Effective Strategies for Presenting Your Offer in Compromise and the Choices of Payment Selection Terms
When you are not able to pay the entire tax amount due because it would land you in financially dire straits or you just do not have the funds to cover this bill, the Offer in Compromise is a way to salvage the situation. The Offer is an attempt at a resolution by the IRS whereby you do not have to pay the entire tax sum coupled with interest on unpaid taxes and penalties, if any. The Offer in Compromise is indeed a boon to many cash-strapped individual and business taxpayers who naturally make a beeline to file for the Offer. But the IRS is known to be extremely stringent when it comes to granting offers; in fact, it rejects more than 80% of all offers filed.
A Winning Application
You need to put your best foot forward to improve your chances of succeeding in convincing the IRS of the merit of your case. And for this, you will need to choose the most compelling strategy for presenting your Offer in Compromise.
Do Not Lie
A clincher of a strategy is one where you represent your financial condition such that it is evident that you are either unable to pay your taxes in full or doing so will place a severe burden on your financial resources. This of course, does not mean that you misrepresent the facts about your assets and liabilities but rather entails reorganizing the details of your financial condition to present them such that they corroborate and thus favor your situation.
Some Key Facets
An apt strategy would be to cite real or relevant instances in your life and present details about these such that your financial difficulties come through clearly. Some such instances to prepare your Offer strategy could be under the following categories:
- Protecting Your Home: This is a critical aspect of asset planning and when presented with appropriate details, is an important consideration in the eyes of the IRS.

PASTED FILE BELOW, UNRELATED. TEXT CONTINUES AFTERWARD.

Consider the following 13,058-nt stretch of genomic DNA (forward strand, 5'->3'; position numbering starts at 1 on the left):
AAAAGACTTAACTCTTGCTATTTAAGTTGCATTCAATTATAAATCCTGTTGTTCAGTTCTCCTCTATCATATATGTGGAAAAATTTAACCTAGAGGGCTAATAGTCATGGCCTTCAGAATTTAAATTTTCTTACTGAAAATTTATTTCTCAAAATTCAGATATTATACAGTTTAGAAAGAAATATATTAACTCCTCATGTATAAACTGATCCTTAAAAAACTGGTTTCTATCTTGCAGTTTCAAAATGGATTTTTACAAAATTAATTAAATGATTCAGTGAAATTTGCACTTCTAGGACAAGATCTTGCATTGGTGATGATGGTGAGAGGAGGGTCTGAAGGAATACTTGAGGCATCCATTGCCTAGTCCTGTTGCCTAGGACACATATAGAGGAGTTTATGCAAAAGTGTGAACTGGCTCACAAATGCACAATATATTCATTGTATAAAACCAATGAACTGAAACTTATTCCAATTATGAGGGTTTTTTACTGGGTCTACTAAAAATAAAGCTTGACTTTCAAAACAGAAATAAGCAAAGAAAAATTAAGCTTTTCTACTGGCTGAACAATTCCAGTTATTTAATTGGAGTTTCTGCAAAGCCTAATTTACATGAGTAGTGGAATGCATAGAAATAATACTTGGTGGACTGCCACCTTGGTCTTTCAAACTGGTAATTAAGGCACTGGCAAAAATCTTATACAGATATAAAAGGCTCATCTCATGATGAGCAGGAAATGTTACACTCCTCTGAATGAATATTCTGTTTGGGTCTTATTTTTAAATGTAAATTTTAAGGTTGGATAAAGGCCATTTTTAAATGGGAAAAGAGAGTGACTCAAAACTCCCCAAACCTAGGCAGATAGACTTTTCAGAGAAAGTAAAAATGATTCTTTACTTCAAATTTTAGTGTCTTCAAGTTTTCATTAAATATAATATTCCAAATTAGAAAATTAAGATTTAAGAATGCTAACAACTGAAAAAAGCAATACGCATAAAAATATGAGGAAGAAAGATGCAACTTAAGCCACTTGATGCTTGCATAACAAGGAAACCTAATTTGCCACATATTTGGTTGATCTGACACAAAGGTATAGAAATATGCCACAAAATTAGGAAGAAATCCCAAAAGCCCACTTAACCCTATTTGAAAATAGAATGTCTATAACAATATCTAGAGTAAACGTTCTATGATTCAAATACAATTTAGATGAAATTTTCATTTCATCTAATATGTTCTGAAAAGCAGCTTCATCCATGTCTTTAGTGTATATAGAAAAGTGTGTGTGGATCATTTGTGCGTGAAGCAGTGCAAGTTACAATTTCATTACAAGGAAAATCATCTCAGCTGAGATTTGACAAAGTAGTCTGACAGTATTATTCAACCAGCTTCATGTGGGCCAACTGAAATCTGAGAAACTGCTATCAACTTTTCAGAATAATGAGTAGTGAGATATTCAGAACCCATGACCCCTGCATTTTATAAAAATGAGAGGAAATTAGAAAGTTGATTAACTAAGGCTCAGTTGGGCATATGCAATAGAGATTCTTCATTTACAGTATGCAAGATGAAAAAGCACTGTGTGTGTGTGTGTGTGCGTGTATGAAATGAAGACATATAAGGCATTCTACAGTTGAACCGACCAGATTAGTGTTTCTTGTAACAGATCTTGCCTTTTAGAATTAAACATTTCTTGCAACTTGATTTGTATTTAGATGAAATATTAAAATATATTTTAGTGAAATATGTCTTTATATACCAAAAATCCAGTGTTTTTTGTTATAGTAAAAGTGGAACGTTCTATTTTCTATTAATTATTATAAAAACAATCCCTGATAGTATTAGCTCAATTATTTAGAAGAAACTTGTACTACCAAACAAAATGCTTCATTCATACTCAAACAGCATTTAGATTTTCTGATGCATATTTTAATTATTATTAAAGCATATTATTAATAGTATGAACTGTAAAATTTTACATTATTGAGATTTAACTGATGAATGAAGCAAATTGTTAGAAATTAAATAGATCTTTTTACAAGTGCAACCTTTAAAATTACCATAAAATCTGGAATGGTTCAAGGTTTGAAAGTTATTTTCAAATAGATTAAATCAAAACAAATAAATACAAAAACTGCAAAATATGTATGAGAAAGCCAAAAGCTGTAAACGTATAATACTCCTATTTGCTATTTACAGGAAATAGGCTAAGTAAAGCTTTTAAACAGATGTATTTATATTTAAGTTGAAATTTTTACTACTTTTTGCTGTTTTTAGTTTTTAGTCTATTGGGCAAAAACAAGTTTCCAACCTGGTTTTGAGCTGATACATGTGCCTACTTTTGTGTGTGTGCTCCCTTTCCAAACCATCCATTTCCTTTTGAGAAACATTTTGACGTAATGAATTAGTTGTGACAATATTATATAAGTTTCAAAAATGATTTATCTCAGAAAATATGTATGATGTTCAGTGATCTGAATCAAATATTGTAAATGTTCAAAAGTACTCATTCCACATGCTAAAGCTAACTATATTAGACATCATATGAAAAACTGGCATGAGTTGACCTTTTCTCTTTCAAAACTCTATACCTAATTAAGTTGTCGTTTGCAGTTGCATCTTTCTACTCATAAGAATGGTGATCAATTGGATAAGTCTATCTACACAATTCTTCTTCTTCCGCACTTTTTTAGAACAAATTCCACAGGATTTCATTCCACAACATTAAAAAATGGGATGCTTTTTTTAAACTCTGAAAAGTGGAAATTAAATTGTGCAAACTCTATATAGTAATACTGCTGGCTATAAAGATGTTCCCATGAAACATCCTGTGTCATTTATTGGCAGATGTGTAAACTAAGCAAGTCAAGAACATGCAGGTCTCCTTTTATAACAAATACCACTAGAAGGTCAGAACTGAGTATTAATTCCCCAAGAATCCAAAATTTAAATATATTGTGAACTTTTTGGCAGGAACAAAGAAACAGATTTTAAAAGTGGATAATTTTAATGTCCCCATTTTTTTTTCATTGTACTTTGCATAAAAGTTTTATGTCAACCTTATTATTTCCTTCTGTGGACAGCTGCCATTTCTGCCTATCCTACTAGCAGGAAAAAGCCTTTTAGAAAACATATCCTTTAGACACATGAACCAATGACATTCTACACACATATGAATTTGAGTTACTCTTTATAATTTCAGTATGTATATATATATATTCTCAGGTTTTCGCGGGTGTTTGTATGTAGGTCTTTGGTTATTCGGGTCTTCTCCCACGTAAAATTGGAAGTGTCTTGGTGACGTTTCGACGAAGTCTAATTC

- Providing for Children’s College Education: If you or your tax professional can chalk out a detailed expense plan which would highlight the fact that paying the full amount of taxes due will impair your ability to sponsor your children’s education, your chances of having your Offer granted may improve. Of course, this expense plan needs to contain the details of your present financial condition and the estimated cost of the college education.
- Bearing Continual Medical Expenses: If you, unfortunately, have to bear medical expenses, either for self or a loved one who is financially dependent on you for a long time in the future, you can prepare your Offer citing these details that will also include the cost estimates of an upcoming medical costs, such as life-saving surgery, if any. This is one consideration that might just strengthen your case.
Two Payment Options
Coming up with the most favorable strategy for presenting your Offer in Compromise is not the only tricky part of filing this Offer. You need to also determine the payment option that best suits your needs. You can choose between the two of these:
- The first payment option requires that you pay 20% of the entire offer amount when you submit your offer and then pay the rest of the money in no more than five installments.
- As per the norms of the second payment option, you must make the first payment along with the offer and then pay the remaining amount as per the rules of your proposed offer. Remember that in this payment option, you will have to keep making the payments even as the IRS is assessing your claim. Or else, your submission might be rejected.
Try to Remain Flexible
While you debate which is the best payment option for you, keep in mind that the amount of your offering that the IRS will accept depends on the time period of the payment option. If you pay for the offer within five months of IRS accepting the offer, this amount will be less.
Devising a strategy that best presents your Offer in Compromise and then selecting the payment terms are some of the most complex and critical tasks of filling this legitimate request. Ensure that you ponder over the details and seek the help of a competent and experienced tax professional before you submit your application.